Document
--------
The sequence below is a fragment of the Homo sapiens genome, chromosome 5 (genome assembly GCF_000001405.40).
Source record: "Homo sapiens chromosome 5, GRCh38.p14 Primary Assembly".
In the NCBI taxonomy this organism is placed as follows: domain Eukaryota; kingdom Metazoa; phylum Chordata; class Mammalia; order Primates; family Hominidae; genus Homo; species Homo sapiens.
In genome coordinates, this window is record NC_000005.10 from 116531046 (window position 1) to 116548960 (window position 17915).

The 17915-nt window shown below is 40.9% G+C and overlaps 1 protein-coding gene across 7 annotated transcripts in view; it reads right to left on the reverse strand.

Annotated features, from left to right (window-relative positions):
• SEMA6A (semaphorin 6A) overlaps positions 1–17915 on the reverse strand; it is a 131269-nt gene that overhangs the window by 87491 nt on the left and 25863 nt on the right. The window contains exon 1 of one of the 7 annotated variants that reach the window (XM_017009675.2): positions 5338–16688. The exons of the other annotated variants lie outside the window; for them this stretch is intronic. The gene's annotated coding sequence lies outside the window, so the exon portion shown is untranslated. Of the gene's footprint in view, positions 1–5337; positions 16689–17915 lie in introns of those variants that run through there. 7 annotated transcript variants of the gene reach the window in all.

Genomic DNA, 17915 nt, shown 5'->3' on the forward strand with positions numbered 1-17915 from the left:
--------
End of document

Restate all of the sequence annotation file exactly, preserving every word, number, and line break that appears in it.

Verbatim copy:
The sequence below is a fragment of the Homo sapiens genome, chromosome 5 (genome assembly GCF_000001405.40).
Source record: "Homo sapiens chromosome 5, GRCh38.p14 Primary Assembly".
In the NCBI taxonomy this organism is placed as follows: domain Eukaryota; kingdom Metazoa; phylum Chordata; class Mammalia; order Primates; family Hominidae; genus Homo; species Homo sapiens.
In genome coordinates, this window is record NC_000005.10 from 116531046 (window position 1) to 116548960 (window position 17915).

The 17915-nt window shown below is 40.9% G+C and overlaps 1 protein-coding gene across 7 annotated transcripts in view; it reads right to left on the reverse strand.

Annotated features, from left to right (window-relative positions):
• SEMA6A (semaphorin 6A) overlaps positions 1–17915 on the reverse strand; it is a 131269-nt gene that overhangs the window by 87491 nt on the left and 25863 nt on the right. The window contains exon 1 of one of the 7 annotated variants that reach the window (XM_017009675.2): positions 5338–16688. The exons of the other annotated variants lie outside the window; for them this stretch is intronic. The gene's annotated coding sequence lies outside the window, so the exon portion shown is untranslated. Of the gene's footprint in view, positions 1–5337; positions 16689–17915 lie in introns of those variants that run through there. 7 annotated transcript variants of the gene reach the window in all.

Genomic DNA, 17915 nt, shown 5'->3' on the forward strand with positions numbered 1-17915 from the left: